Printing money: How to create a currency

Greek parliament Creating a new currency would be a massive challenge for Greece

European officials may not like it, but the prospect of Greece leaving the euro is still a serious possibility.

June's election handed a narrow election victory to the pro-bailout New Democracy party, preserving the deal that guarantees the country access to vital eurozone funds.

But fears that Greece can stick to the exacting conditions of that deal remain.

If the European Union and IMF-backed reform programme falters in future, then Greece might still have to look for a new currency.

It would not be a simple case of resurrecting Greece's old currency, the drachma.

Changing currency is a complicated process that would take at least six months and probably much longer.

Over the last 20 years at the International Monetary Fund, Warren Coats has advised numerous countries on how to create currencies.

His clients have included nations that emerged from the Soviet Union including Kyrgyzstan and Kazakhstan.

Mr Coats has also helped Iraq and Afghanistan and, most recently, Southern Sudan to launch new money.

He says there are three phases to the process.

Currency design and production

"Deciding what and who appears on a nation's currency might sound trivial, but it is highly political," said Mr Coats.

Bosnia-Hercegovina is a good example of how difficult the situation can be.

In the late 1990s after a bloody war for independence, the nation had to form a new currency.

But the three groups that make up the population, Bosniaks, Croats and Serbs, could not agree on who to put on the notes - even when the choice was limited to literary and artistic figures.

"Usually two would agree, one would disagree," said Mr Coats.

"This went on for many months. And in the end, there was never an agreement," he said.

The head of the central bank, Peter Nicholl, who was a New Zealander appointed by the IMF, decided what went on the currency.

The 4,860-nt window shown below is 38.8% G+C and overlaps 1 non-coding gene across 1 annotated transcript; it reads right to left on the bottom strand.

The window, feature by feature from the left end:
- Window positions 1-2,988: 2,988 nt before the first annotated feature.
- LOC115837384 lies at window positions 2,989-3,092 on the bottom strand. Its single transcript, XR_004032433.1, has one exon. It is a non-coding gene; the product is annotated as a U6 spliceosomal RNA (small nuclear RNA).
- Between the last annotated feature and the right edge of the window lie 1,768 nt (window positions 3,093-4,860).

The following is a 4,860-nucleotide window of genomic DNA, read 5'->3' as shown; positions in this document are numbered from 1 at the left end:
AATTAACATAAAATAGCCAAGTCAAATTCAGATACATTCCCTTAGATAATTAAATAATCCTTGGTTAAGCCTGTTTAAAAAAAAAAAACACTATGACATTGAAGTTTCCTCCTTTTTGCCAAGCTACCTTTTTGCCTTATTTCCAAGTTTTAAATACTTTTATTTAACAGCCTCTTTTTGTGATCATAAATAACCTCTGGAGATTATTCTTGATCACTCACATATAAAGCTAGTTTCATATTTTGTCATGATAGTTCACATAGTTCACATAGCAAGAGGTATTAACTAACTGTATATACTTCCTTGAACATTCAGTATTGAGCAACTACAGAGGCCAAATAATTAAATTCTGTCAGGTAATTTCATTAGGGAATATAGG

In Greece's case, the situation is much less fraught. It can draw on the images and figureheads used on its previous currency, the drachma.

It may, though, have to decide on how many denominations of note there will be and what they will be worth.

There is a useful rule of thumb to help with that.

Experts say the largest coin should be worth about 2% of the average day's wage and the smallest note should be worth 5% of the average day's wage.

Once those details are sorted out, the notes will have to be printed, which is usually done by a specialist printing firm.

It is estimated that for a country the size of Greece, that would cost $50m-$60m.

There are not many firms that can handle a contract of that size and if they are busy, then Greece might have to wait for its new currency.

Analysts say there is no chance of a new currency before the end of this year.

"If this was a serious consideration for 2012, the presses would have to be running already. And there are no credible rumours that that is happening," said Paul Jones an analyst at Panmure Capital.

Preparing rules for exchange

Getting the new currency printed is just the start of the process.

Greek officials would then have to work out how to get that new currency into the system.

The problem for Greece is that the population is unlikely to want to exchange their euros for the new currency.

Rules may have to be put in place to prevent large amounts of euros leaving the country.

There would have to be an information campaign to make sure the population understood how the process would work.

The question of timing also has to be addressed at this stage. Ideally, banks and other businesses would need enough time to adapt their systems.

The notes would have to be distributed to banks and a launch date set.

Legal issues

Notes and coins are just pieces of paper and bits of metal until they have the status of legal tender.

That requires laws which define and control the use of a currency.

When swapping a currency, these have to be adapted and laws will have to be approved in parliament.

Business will have to look closely at the new legislation to see if contracts priced in the old currency are still valid or need renegotiation.

So should Greece embark on such a lengthy and expensive process?

Mr Coats has this final thought: "The majority of Greeks want to keep the euro because they don't trust their government and central bank to do better with a new currency of their own than they did with the old one."

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